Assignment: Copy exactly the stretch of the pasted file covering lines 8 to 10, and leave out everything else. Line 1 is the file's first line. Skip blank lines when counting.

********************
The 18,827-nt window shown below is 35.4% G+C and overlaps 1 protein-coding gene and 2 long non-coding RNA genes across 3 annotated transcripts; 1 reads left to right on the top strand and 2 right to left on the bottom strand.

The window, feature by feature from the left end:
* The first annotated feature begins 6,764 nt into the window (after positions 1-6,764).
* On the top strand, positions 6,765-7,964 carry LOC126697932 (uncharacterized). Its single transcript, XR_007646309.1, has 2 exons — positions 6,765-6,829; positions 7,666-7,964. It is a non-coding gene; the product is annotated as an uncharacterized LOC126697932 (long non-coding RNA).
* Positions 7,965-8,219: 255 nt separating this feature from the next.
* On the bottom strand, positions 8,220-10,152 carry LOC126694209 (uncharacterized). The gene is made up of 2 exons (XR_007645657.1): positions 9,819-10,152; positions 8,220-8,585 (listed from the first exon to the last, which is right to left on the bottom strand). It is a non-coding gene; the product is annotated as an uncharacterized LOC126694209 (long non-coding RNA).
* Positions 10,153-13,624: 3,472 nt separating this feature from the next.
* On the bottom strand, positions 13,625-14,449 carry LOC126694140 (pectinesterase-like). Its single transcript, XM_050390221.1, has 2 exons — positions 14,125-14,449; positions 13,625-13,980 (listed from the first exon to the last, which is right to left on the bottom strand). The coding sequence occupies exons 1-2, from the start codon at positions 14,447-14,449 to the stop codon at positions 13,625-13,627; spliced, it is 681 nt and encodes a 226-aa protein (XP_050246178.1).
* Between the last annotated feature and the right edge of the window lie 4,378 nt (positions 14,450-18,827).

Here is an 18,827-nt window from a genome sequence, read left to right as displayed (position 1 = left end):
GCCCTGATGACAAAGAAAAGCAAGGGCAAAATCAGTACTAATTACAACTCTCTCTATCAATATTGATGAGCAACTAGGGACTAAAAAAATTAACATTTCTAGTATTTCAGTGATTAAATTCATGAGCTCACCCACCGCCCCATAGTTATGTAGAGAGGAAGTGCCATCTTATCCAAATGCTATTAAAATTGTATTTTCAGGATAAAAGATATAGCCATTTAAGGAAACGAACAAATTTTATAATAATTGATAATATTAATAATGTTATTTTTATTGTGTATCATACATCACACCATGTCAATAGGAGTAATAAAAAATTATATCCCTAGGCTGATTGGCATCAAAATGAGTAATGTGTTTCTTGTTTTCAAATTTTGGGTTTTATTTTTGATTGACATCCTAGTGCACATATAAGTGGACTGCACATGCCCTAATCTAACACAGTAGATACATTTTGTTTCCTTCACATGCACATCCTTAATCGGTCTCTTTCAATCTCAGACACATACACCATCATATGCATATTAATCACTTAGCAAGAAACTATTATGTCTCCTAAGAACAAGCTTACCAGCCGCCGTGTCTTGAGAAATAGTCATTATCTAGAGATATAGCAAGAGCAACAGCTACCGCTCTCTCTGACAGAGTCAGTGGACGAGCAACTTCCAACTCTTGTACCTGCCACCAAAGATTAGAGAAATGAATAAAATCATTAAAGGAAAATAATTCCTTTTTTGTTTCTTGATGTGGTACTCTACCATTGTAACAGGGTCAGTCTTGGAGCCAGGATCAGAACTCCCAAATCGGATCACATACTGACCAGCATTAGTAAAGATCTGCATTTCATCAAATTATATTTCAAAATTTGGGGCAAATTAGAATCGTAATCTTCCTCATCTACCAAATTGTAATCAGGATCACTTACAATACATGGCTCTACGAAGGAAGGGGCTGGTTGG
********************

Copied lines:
* On the bottom strand, positions 13,625-14,449 carry LOC126694140 (pectinesterase-like). Its single transcript, XM_050390221.1, has 2 exons — positions 14,125-14,449; positions 13,625-13,980 (listed from the first exon to the last, which is right to left on the bottom strand). The coding sequence occupies exons 1-2, from the start codon at positions 14,447-14,449 to the stop codon at positions 13,625-13,627; spliced, it is 681 nt and encodes a 226-aa protein (XP_050246178.1).
* Between the last annotated feature and the right edge of the window lie 4,378 nt (positions 14,450-18,827).

Here is an 18,827-nt window from a genome sequence, read left to right as displayed (position 1 = left end):